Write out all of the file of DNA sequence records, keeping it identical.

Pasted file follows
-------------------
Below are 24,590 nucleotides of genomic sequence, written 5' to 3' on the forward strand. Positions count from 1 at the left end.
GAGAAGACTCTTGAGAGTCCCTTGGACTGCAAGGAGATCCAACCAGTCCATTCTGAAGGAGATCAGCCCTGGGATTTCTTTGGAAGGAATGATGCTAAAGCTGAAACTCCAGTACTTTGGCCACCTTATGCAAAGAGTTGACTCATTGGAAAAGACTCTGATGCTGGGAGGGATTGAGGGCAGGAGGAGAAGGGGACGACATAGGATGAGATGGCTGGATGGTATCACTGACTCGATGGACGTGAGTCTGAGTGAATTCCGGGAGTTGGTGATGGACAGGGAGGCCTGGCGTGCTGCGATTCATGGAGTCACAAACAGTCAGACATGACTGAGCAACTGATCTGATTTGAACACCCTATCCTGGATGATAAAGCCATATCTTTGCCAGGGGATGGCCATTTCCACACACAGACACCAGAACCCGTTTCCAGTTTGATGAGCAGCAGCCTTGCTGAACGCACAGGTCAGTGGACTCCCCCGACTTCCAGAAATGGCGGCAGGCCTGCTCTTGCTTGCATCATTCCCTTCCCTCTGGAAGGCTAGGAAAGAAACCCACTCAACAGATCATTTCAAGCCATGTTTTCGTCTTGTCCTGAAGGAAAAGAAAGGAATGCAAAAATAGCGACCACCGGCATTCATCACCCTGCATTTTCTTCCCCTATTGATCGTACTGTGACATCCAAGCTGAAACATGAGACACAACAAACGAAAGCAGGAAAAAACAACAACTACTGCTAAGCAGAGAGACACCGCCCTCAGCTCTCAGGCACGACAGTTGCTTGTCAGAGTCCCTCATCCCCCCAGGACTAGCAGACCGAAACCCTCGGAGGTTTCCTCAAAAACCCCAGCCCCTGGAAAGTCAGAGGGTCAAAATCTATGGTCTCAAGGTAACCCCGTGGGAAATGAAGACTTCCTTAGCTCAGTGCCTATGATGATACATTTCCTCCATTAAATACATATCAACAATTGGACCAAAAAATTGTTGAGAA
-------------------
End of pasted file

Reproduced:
Below are 24,590 nucleotides of genomic sequence, written 5' to 3' on the forward strand. Positions count from 1 at the left end.
GAGAAGACTCTTGAGAGTCCCTTGGACTGCAAGGAGATCCAACCAGTCCATTCTGAAGGAGATCAGCCCTGGGATTTCTTTGGAAGGAATGATGCTAAAGCTGAAACTCCAGTACTTTGGCCACCTTATGCAAAGAGTTGACTCATTGGAAAAGACTCTGATGCTGGGAGGGATTGAGGGCAGGAGGAGAAGGGGACGACATAGGATGAGATGGCTGGATGGTATCACTGACTCGATGGACGTGAGTCTGAGTGAATTCCGGGAGTTGGTGATGGACAGGGAGGCCTGGCGTGCTGCGATTCATGGAGTCACAAACAGTCAGACATGACTGAGCAACTGATCTGATTTGAACACCCTATCCTGGATGATAAAGCCATATCTTTGCCAGGGGATGGCCATTTCCACACACAGACACCAGAACCCGTTTCCAGTTTGATGAGCAGCAGCCTTGCTGAACGCACAGGTCAGTGGACTCCCCCGACTTCCAGAAATGGCGGCAGGCCTGCTCTTGCTTGCATCATTCCCTTCCCTCTGGAAGGCTAGGAAAGAAACCCACTCAACAGATCATTTCAAGCCATGTTTTCGTCTTGTCCTGAAGGAAAAGAAAGGAATGCAAAAATAGCGACCACCGGCATTCATCACCCTGCATTTTCTTCCCCTATTGATCGTACTGTGACATCCAAGCTGAAACATGAGACACAACAAACGAAAGCAGGAAAAAACAACAACTACTGCTAAGCAGAGAGACACCGCCCTCAGCTCTCAGGCACGACAGTTGCTTGTCAGAGTCCCTCATCCCCCCAGGACTAGCAGACCGAAACCCTCGGAGGTTTCCTCAAAAACCCCAGCCCCTGGAAAGTCAGAGGGTCAAAATCTATGGTCTCAAGGTAACCCCGTGGGAAATGAAGACTTCCTTAGCTCAGTGCCTATGATGATACATTTCCTCCATTAAATACATATCAACAATTGGACCAAAAAATTGTTGAGAA